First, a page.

I’m learning a bit about OCR, and wanted to get some hands on experience using the open source Tesseract to get a feel for how it works. I’m a long way from any reasonable visual or interaction design, but the result of today’s exploration is an html page where the original image is overlaid with machine generated text in roughly the right location. This page looks like crap, but it’s a neat first step (click on the image below to see the full html page):


Tesseract

Tesseract is an open source OCR tool (Apache 2.0 license) that produces fairly accurate output (relative to its open source peers) for scanned, type-written documents in English and many other languages.

On the Mac, we can easily install it with homebrew:

brew install tesseract

The latest version supports lots of different input image types, via Leptonica, an open source C library for efficient image processing and image analysis operations.

If you just want to get text from an image, check the ReadMe file. I wanted to display the generated text over the image, which Tesseract supports via the HOCR format.

Each word, line, and block of text, is annotated with an HTML tag. I look at just the word element, which is generated as a span tag with the attribute title:

<span class="ocrx_word" id="word_14" title="bbox 398 506 471 527" >WHOM</span>

I wrote a little javascript to create a style tag from the bbox attribute:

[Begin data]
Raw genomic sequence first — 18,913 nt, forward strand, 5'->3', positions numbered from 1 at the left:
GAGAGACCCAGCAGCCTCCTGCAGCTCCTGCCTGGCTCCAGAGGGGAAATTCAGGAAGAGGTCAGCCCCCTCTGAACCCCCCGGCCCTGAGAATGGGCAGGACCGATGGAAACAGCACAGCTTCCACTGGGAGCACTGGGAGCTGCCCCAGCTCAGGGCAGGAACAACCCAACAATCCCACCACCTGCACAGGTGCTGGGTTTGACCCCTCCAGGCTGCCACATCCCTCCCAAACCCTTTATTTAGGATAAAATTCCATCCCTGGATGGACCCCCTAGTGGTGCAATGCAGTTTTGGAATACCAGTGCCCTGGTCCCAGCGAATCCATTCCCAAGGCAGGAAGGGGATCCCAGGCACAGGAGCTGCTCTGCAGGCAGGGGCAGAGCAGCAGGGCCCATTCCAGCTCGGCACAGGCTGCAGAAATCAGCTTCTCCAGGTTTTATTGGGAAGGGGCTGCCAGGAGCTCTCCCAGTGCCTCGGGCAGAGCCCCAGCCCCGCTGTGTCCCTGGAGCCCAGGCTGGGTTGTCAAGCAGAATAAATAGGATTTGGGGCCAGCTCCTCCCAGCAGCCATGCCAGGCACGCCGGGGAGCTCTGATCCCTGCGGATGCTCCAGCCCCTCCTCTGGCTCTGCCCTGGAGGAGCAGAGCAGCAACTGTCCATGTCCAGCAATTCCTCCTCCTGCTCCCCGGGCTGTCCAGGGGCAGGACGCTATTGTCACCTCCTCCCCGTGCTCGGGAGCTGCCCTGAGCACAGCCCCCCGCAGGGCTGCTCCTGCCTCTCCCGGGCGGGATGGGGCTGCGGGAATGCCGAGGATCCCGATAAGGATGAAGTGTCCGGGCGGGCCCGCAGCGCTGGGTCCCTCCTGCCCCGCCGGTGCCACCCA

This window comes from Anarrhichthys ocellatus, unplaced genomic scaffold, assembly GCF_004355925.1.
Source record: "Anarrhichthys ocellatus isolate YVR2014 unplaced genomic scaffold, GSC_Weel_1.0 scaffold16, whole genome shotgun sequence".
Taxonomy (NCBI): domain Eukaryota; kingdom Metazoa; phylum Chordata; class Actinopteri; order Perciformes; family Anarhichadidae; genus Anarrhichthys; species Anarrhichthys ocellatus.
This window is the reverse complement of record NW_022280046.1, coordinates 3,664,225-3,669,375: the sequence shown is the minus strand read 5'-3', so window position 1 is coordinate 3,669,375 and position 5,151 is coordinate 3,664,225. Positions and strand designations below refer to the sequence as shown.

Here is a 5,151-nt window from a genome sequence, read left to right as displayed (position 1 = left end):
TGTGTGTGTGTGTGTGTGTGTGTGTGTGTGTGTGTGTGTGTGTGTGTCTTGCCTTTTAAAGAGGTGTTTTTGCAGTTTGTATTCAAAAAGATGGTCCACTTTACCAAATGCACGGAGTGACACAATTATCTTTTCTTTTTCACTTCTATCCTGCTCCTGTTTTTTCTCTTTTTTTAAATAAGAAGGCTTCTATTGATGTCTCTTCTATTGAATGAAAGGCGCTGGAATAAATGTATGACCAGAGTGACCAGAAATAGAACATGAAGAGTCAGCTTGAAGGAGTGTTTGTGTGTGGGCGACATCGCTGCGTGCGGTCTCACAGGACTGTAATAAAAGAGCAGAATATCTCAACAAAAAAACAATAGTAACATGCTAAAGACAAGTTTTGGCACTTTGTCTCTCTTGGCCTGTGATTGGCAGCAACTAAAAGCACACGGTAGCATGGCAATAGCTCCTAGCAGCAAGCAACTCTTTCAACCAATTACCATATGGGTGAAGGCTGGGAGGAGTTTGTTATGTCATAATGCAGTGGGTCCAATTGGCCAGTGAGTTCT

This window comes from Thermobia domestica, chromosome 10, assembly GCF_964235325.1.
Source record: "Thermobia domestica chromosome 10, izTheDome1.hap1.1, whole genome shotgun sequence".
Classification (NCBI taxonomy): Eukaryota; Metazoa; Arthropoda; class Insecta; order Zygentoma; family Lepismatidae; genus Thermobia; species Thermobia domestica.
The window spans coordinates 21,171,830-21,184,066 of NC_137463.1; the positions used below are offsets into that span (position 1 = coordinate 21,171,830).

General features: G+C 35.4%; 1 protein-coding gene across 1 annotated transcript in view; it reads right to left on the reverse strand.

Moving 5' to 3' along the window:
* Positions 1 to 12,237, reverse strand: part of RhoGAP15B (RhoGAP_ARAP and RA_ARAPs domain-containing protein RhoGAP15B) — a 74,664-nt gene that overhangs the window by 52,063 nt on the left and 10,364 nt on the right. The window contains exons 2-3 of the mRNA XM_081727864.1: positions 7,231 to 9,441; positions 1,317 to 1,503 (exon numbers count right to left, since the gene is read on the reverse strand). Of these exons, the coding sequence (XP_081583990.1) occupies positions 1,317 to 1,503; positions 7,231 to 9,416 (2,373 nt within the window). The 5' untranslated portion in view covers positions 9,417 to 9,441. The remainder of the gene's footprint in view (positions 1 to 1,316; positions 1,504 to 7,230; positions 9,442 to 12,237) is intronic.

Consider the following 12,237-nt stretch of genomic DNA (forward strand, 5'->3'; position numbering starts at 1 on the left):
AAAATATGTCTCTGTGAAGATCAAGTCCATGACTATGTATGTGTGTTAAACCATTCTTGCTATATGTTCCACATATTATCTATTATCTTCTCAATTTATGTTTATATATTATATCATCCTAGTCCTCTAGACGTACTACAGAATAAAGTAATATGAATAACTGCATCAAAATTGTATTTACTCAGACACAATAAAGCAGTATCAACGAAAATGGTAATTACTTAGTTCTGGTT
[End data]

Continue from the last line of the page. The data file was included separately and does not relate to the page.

Manuscript.bboxToStyle = function(bbox_str) {
  arr = bbox_str.split(" ");
  left_pos = "left:"+arr[1]+"px; ";
  top_pos = "top:"+arr[2]+"px; ";
  right_pos = "right:"+arr[3]+"px; ";
  bottom_pos = "bottom:"+arr[4]+"px; ";
  return left_pos + top_pos + right_pos + bottom_pos;
};

Then used jQuery to apply that to every word element:

$(document).ready(function() {
    $(".ocrx_word").attr('style', function() {
        return Manuscript.bboxToStyle(this.title);
        });
});

Resulting in word elements that are positioned roughly where they appear in the image:

<span class="ocrx_word" id="word_14" title="bbox 398 506 471 527" 
style="left:398px; top:506px; right:471px; bottom:527px; ">WHOM</span>

I tried to experiment with the background-color of the words, but that’s not working for some reason. Complete source on GitHub.

Would love to hear about anyone else creating HTML UI for OCR results, either with Tesseract or other open source tools.

3 thoughts on “tesseract html page with text overlay

  1. Most useful. I had to make two slight changes:
    -the class for OCR words was named ocr_word, not ocrx_word, on my version of Tesseract for Ubuntu 12.04.
    -I had to add to the generated CSS for each word the fragment “position: absolute;”. I didn’t have as much bandwidth as you did, adding a CSS style to set it globally in head. I might try that.

    I used opacity on the image to get the words to show more clearly. Setting it to 0.4 was the right setting.

  2. If you made this into pop-ups for each word instead of an overlay, it could be useful for some difficult to read fonts like black letter. Of course, that assumes we can get good OCR results for black letter — eMOP is working on that.

    I could imagine some DH projects that might find this a useful way to show page images and have transcriptions available in a convenient way on the same page. Proyecto Cervantes is one. Maybe if done by line or paragraph instead of by word.

    Just thinking out loud.

What do you think?